Interactive Brokers LLC

February 29, 2024

The Case

The firm’s reviews of customer execution quality failed to meet the reasonable diligence standard of FINRA Rule 5310 and the “regular and rigorous” review requirements of FINRA Rule 5310.09 from January 2014 to 2023. The firm neither admitted nor denied FINRA’s findings in resolving the matter.

The firm’s WSPs failed to reasonably describe the supervisory system in place for performing regular and rigorous reviews of execution quality. For example, the firm’s procedures failed to describe how best execution reviews should be conducted, including what execution quality statistics should be reviewed and how the firm’s supervisory reviews should be documented. The WSPs were similarly devoid of any guidance for determining the circumstances in which the firm should modify order routing arrangements.

FINRA identified the following key failures during the review period:

  • Reviews of customer execution quality were ad hoc, not adequately documented, and did not consistently include all relevant execution quality factors or regularly assess competing venues.

  • Failed to conduct reasonable reviews for price improvement opportunities. When the firm’s own Alternative Trading System (ATS) or two other market centers disseminated price indications of interest (IOIs) at least $0.01 better than the National Best Bid or Offer (NBBO), the firm routed its customers’ marketable orders to such venues before routing to venues that did not disseminate IOIs (non-IOI venues). The firm did so without reasonably evaluating the likelihood of obtaining greater price improvement from non-IOI venues.

  • Failed to reasonably review the impact its routing to two broker-dealers that traded on a net basis had on its customers’ execution quality, including price improvement, transaction costs, speed of execution, and whether customers’ orders would have received better execution quality had the firm routed the orders directly for execution.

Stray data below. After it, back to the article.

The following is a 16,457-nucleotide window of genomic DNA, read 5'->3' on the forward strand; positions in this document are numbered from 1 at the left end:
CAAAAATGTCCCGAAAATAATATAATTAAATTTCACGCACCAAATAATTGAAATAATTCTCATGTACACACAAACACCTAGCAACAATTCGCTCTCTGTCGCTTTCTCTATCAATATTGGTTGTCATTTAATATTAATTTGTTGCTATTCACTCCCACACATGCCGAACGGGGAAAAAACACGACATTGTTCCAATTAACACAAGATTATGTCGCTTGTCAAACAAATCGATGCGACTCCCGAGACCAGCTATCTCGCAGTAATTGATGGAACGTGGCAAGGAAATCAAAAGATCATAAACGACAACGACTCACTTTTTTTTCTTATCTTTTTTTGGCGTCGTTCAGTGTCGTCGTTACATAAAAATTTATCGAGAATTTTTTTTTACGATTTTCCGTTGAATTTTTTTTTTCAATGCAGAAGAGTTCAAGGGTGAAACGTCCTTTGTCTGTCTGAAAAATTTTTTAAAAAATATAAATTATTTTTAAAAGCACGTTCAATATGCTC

• Did not have a supervisory system to review whether its periodic end-of-month adjustments to its routing of customer non-marketable equity and options orders to achieve exchange volume-based rebates affected the execution quality of customers’ orders or a supervisory system reasonably designed to review whether its routing to third parties for net trading impacted execution quality.


The firm also failed to disclose material aspects of its relationships with venues. The firm’s quarterly reports under Exchange Act Rule 606 did not disclose per share or per order amounts that the firm received as trading rebates from exchanges. Instead, the reports contained general disclosures that the firm received trading rebates without specifically noting the amount per share received during the quarter.


Why Does This Matter?

The action reflects US regulators’ continued focus on best execution and the need for a fail-proof supervisory system to ensure compliance with best execution obligations. In its 2024 Annual Regulatory Oversight Report, FINRA included best execution as one of its topic areas of focus under Rule 5310

Specifically, FINRA’s recent findings suggest the following priority areas for fintechs to consider: 

  • Does a firm conduct “regular and rigorous” reviews of execution quality?

  • How does a firm prevent payments for order flow from interfering with execution quality?

  • Has the firm established targeted policies and procedures to address its best execution obligations?


Notably, the action follows a fine and suspension of the Firm’s former Chief Compliance Officer over AML failures in February 2022.


InnReg's Experience

As an established outsourced compliance provider since 2013, InnReg is uniquely positioned to help you remain ahead of evolving regulations on the best execution of customer orders, order routing and other key FINRA priorities in investor protection and market integrity.

Based on our experience, we recommend fintechs should adhere to the following best practices to control compliance risks in this area:

  • Develop exception and surveillance reports; 

  • Regularly evaluate thresholds used to generate exceptions; 

  • Review how payment-for-order-flow affects the order-handling process; 

  • Conduct regular reviews. 


Learn More About This Topic

For additional insights, read InnReg’s in-depth analysis of FINRA’s Rule 5310 and what similar regulatory enforcements in this space may mean for your fintech.

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From January 2018 to present, MMA failed to establish, maintain, and enforce a supervisory system, including written supervisory procedures (WSPs), reasonably designed to achieve compliance with rules governing outside business activities (OBAs). During this period, the firm failed to evaluate and document its evaluation of OBAs disclosed by its registered representatives as required by FINRA Rule 3270.

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1101 Brickell Avenue
South Tower, 8th Floor
Miami, FL 33131

LinkedIn Innreg
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Quora Innreg
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© 2024 InnReg LLC

1101 Brickell Avenue
South Tower, 8th Floor
Miami, FL 33131